The island of Tam Hai, just off the coast of central Vietnam, has always offered the lure of unspoilt beaches and fresh seafood.
But despite its natural charms, the island has long been overshadowed by other, more developed sections of the country’s 3,200km coastline, like Nha Trang and Mui Ne.
However, a recent project by university students from Danang looked to change that. Over several weeks in June and July last year, they gave Tam Hai a colourful makeover, painting murals – inspired by daily life on the island – all over the village.
Vibrant, photo-worthy imagery now greets visitors at every corner. From fishermen returning from sea to children splashing in the ocean, the island’s maritime culture is now writ large in bright pastels.
“We wanted to help develop tourism and get more people to visit,” explains Tran Quang Minh, one of the students from the University of Science and Technology in Danang. “We have all been to Tam Hai before and recognise its tremendous potential. There’s a wealth of natural beauty here.”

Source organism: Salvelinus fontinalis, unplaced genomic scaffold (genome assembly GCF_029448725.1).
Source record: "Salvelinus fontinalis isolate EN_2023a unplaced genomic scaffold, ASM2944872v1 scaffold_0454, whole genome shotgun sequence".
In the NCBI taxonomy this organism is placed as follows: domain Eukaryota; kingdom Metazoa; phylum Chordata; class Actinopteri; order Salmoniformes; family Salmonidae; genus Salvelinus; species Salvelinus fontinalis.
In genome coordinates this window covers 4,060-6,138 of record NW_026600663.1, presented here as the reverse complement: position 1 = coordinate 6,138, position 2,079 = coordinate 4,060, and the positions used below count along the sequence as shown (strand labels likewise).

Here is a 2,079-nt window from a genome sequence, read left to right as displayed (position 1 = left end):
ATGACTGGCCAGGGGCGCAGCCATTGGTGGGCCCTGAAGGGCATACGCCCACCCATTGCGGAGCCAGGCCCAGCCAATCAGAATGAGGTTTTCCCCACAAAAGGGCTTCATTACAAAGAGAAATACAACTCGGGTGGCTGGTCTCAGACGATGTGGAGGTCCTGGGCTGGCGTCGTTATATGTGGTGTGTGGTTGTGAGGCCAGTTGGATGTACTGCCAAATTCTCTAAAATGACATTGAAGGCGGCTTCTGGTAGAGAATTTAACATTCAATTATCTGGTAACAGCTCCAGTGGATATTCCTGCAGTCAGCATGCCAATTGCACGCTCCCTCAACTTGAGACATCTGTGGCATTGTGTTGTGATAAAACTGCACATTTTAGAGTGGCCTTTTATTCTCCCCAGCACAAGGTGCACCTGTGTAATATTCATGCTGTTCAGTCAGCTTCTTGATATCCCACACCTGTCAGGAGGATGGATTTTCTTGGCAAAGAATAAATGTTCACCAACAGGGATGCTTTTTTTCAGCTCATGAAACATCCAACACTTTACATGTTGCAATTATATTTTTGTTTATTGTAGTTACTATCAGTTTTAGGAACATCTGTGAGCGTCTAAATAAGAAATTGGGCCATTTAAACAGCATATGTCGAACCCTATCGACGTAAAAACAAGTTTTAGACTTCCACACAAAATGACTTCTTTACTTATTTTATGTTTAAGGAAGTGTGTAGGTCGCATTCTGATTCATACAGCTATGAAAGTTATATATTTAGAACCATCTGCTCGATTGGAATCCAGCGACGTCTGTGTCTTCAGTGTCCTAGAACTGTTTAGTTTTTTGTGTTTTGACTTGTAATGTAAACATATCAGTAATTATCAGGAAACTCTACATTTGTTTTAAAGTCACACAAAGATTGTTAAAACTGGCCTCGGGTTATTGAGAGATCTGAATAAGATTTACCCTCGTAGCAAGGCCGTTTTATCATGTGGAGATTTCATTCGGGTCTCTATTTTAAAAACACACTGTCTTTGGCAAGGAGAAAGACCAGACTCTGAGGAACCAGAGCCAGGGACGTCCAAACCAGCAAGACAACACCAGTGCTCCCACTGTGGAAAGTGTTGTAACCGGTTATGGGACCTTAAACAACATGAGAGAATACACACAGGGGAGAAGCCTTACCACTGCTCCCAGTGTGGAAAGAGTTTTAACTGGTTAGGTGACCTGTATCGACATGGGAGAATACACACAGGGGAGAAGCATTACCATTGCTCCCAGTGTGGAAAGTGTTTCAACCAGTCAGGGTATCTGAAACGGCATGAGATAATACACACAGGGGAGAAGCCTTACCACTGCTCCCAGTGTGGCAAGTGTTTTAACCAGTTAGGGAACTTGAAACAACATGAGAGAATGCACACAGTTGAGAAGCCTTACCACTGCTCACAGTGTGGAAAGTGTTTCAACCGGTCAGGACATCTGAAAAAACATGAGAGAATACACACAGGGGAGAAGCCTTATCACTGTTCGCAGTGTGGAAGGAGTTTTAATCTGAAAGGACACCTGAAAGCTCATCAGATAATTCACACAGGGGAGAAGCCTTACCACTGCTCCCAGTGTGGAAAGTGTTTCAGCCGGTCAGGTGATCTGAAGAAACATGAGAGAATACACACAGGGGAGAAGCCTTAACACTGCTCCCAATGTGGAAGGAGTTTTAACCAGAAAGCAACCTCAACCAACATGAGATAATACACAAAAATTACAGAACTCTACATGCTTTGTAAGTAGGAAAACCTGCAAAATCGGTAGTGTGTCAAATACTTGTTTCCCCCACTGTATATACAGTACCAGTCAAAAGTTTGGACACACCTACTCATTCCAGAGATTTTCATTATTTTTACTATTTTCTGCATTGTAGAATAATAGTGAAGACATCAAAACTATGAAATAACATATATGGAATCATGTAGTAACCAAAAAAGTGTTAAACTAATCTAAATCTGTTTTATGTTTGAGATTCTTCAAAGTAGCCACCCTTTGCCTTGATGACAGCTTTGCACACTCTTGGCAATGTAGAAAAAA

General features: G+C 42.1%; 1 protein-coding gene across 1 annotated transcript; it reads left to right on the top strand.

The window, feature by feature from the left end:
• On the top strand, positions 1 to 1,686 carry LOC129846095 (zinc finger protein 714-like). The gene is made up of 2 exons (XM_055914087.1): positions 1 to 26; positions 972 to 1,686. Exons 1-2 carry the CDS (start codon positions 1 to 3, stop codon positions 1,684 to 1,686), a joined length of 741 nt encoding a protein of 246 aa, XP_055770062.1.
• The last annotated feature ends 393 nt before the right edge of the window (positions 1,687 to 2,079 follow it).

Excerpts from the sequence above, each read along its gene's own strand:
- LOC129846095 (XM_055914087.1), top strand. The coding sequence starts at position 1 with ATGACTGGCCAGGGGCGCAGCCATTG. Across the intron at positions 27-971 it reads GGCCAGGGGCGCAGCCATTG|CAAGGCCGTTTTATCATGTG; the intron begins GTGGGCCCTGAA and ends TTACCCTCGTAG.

Indeed, the paintings have helped raise the profile of Tam Hai’s other attractions: temple ruins built by the diasporic Cham people, impressive snorkelling during the calmer summer months and a whale graveyard containing the bones of dead cetaceans.
“When the murals were completed, I definitely noticed an increase in visitors,” says Tran Van Ngo, a 50-year-old fisherman from the village. “Before, it was mostly relatives or people from the surrounding area who came. Now, we have people from far away coming to enjoy the island life.”
Tam Hai lies roughly 70km south of Danang. Just take Highway 1A and it’s a short ferry ride from the sleepy fishing village of Tam Thanh, which underwent a similar transformation in 2016. That successful project, carried out by the Korea Foundation’s Art for a Better Community programme, first inspired the students to give Tam Hai a facelift.
As public art becomes a simple way to elevate communities, travellers can expect to stumble onto stunning murals elsewhere in the region, too.
This article was originally published in the July 2018 issue of Silkwinds magazine